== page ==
Focusing entirely on the photos and myself being an Adams fan (his prints!) this is such an interesting series precisely because it is his only photo essay. Manzanar itself is located at the foot of the Sierra Nevada close to Yosemite where he was doing his life’s work. The photos he took in the internment camps consist of individual portraits, family photos in the homes, Japanese going about their lives in the camps, and outside shots of the condition in the area in general. He wasn’t allowed to shoot the barbed wired fences, guard towers, or any of the armed guards and cleverly instead shot from the guard towers suggesting their presence and escaping censorship.
The thing with these photos that you get with Adams’ more traditional photos is the attention to detail. The compositions are so sound and in every outside photo in context of the camp you can see perfectly exposed mountains as if they were his own signature in every shot. Moreover, the mountains serve as a substitute for the barbed wire gates he was never allowed to show that prohibited the freedom of these Americans with Japanese faces. Also in a departure for Adams, you can tell a lot of these where not photographed in his style of large format by the spontaneous nature of a lot of these photos. Couldn’t find an internet source to deny or confirm this fact but if true it would be a genuine rare incidence outside of his famed story book beginning where he used a Kodak brownie that he didn’t use large format for his photography.
Looking at one photo in particular, I thought the most symbolic was an overhead shot of internment camp members playing baseball. In the foreground are a bunch of on lookers perfectly making up the lower third of the photo. In the mid ground is the baseball game itself caught in perfect action of the batter swinging for the fence, and in the upper third are the bleachers that form a leading line to the mountains in the distance juxtaposed to nothingness in the upper right.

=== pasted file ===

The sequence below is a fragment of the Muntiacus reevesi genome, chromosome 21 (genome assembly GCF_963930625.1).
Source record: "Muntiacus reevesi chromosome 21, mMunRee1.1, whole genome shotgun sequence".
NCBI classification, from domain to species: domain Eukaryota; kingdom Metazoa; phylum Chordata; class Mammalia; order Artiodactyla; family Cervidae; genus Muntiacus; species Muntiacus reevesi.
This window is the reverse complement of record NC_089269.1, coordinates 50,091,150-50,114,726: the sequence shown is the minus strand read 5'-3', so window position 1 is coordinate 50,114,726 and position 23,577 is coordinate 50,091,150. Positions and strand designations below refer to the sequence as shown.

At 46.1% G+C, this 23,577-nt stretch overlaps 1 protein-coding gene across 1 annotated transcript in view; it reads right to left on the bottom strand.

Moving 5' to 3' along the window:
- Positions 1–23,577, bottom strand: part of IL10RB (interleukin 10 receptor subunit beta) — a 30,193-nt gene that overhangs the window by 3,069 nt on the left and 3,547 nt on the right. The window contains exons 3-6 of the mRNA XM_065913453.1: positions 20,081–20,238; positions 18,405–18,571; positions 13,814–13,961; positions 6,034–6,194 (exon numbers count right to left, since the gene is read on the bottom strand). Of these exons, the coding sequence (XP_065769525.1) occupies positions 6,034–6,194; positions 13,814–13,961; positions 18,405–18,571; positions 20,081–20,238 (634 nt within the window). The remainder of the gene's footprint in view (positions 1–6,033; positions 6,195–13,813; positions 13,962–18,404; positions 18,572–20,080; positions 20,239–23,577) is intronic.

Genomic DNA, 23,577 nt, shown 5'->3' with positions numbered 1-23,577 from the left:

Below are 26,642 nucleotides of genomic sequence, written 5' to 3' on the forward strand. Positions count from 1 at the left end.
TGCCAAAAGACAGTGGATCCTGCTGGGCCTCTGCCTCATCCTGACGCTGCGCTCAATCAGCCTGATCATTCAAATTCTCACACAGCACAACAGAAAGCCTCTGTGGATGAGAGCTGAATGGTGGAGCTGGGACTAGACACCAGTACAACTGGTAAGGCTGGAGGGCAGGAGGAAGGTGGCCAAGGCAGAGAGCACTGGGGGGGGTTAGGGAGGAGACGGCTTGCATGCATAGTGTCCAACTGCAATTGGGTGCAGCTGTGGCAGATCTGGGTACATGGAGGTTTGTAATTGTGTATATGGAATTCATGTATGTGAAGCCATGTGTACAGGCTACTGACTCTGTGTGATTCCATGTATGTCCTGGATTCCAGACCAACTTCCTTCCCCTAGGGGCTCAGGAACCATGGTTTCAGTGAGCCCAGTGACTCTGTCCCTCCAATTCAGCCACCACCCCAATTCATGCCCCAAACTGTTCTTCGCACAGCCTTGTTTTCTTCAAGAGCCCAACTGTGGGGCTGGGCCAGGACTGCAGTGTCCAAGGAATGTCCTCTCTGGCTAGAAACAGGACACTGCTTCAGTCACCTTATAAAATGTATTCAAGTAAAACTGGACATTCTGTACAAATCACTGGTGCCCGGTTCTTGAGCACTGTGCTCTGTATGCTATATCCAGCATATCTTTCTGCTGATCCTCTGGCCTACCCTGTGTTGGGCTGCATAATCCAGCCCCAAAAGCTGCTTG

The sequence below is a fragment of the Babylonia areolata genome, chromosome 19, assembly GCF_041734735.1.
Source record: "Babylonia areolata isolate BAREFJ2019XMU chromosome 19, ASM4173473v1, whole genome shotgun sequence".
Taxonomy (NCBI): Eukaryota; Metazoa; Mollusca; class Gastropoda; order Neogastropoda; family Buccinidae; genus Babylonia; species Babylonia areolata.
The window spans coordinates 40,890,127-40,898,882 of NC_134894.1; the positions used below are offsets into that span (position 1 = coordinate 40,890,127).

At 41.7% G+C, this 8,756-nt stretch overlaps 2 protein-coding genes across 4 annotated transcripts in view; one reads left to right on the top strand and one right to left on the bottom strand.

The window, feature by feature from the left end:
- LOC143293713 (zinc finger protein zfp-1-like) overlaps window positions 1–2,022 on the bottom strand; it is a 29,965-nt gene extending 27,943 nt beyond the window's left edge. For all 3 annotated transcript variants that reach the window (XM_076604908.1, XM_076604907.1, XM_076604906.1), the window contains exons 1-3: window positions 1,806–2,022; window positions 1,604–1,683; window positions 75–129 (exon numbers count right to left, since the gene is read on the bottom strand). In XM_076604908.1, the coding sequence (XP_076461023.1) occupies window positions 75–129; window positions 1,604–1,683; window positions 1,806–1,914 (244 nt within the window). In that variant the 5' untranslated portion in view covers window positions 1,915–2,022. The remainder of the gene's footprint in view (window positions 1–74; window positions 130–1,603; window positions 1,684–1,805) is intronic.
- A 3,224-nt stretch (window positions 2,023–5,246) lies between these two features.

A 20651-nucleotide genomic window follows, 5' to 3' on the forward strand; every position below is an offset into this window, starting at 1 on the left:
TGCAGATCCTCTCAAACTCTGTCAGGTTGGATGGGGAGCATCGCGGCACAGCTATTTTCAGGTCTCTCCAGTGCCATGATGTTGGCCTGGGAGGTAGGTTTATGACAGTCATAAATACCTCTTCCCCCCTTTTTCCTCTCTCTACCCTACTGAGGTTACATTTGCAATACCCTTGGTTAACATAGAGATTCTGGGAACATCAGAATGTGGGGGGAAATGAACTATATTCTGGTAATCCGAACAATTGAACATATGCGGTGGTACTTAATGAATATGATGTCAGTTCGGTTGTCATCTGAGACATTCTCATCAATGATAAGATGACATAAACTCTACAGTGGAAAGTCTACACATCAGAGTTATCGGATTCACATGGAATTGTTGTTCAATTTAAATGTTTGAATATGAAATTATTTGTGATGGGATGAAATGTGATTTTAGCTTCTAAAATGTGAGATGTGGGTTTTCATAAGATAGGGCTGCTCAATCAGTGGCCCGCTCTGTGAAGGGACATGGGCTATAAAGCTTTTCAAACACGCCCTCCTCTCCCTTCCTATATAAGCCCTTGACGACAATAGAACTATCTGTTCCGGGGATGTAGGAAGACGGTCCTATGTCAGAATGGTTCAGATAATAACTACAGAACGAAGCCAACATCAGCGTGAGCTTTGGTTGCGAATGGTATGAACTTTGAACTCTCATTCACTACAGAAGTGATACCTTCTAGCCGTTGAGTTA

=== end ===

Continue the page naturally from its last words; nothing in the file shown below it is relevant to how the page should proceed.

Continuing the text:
Baseball itself is an American sport that was readily adapted by the Japanese and must have been especially important to the Japanese Americans who are accused of being enemies of the state yet enjoy the same pastimes as any other American (this analogy is always made of the Negro league photos as well). Because it is Adams the mountains have their place in the frame and remind of us of the remote location they were interned at that conveys the subjects own isolated feeling by a country who abandoned them. I know from reading his autobiography this would precisely be the intention he would have wanted to convey. And still in it all, there is that nothingness in the top right beyond the mountains that the batter is swinging for…
With all this said, it is an important book. This version can be had for under ten dollars used on Amazon or virtually anywhere it is found (don’t pay more than $10). Perhaps for the photography crowd Photographs of Manzanar by Ansel Adams ($9.95 on amazon) would be a better purchase because of its emphasis on the photos, and if you are a collector…find Born Free Equal.
Thanks for sharing this review with us, Jesse. This is a really interesting look at Ansel Adams’ work, work that I was not aware of.
Jesse Freeman is a friend, photographer and movie buff. He has a great knowledge of photography books and classic cinema. He can also be relied upon for decent music recommendations.